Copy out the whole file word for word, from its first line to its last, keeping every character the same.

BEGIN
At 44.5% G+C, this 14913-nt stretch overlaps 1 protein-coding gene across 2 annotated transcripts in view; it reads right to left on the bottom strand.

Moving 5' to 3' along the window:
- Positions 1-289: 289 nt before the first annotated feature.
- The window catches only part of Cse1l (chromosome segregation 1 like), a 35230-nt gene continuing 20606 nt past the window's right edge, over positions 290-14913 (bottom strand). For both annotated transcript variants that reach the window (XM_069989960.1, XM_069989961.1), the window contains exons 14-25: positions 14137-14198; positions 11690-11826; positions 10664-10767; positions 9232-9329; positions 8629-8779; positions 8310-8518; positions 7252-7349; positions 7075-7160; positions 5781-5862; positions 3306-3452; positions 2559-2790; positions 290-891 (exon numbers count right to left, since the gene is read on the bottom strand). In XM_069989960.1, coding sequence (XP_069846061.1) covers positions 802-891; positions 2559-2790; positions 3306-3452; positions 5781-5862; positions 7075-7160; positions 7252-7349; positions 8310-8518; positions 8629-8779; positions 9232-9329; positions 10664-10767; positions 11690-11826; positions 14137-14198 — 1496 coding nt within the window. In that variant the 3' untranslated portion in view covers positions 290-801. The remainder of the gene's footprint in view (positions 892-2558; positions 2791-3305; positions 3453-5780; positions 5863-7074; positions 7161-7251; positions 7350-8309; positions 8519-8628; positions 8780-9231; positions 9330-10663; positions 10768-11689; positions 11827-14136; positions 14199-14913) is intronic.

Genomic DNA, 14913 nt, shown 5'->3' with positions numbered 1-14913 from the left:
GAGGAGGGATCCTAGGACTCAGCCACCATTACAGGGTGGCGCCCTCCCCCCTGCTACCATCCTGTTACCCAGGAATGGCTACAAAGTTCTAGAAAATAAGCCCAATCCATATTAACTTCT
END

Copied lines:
At 44.5% G+C, this 14913-nt stretch overlaps 1 protein-coding gene across 2 annotated transcripts in view; it reads right to left on the bottom strand.

Moving 5' to 3' along the window:
- Positions 1-289: 289 nt before the first annotated feature.
- The window catches only part of Cse1l (chromosome segregation 1 like), a 35230-nt gene continuing 20606 nt past the window's right edge, over positions 290-14913 (bottom strand). For both annotated transcript variants that reach the window (XM_069989960.1, XM_069989961.1), the window contains exons 14-25: positions 14137-14198; positions 11690-11826; positions 10664-10767; positions 9232-9329; positions 8629-8779; positions 8310-8518; positions 7252-7349; positions 7075-7160; positions 5781-5862; positions 3306-3452; positions 2559-2790; positions 290-891 (exon numbers count right to left, since the gene is read on the bottom strand). In XM_069989960.1, coding sequence (XP_069846061.1) covers positions 802-891; positions 2559-2790; positions 3306-3452; positions 5781-5862; positions 7075-7160; positions 7252-7349; positions 8310-8518; positions 8629-8779; positions 9232-9329; positions 10664-10767; positions 11690-11826; positions 14137-14198 — 1496 coding nt within the window. In that variant the 3' untranslated portion in view covers positions 290-801. The remainder of the gene's footprint in view (positions 892-2558; positions 2791-3305; positions 3453-5780; positions 5863-7074; positions 7161-7251; positions 7350-8309; positions 8519-8628; positions 8780-9231; positions 9330-10663; positions 10768-11689; positions 11827-14136; positions 14199-14913) is intronic.

Genomic DNA, 14913 nt, shown 5'->3' with positions numbered 1-14913 from the left:
GAGGAGGGATCCTAGGACTCAGCCACCATTACAGGGTGGCGCCCTCCCCCCTGCTACCATCCTGTTACCCAGGAATGGCTACAAAGTTCTAGAAAATAAGCCCAATCCATATTAACTTCT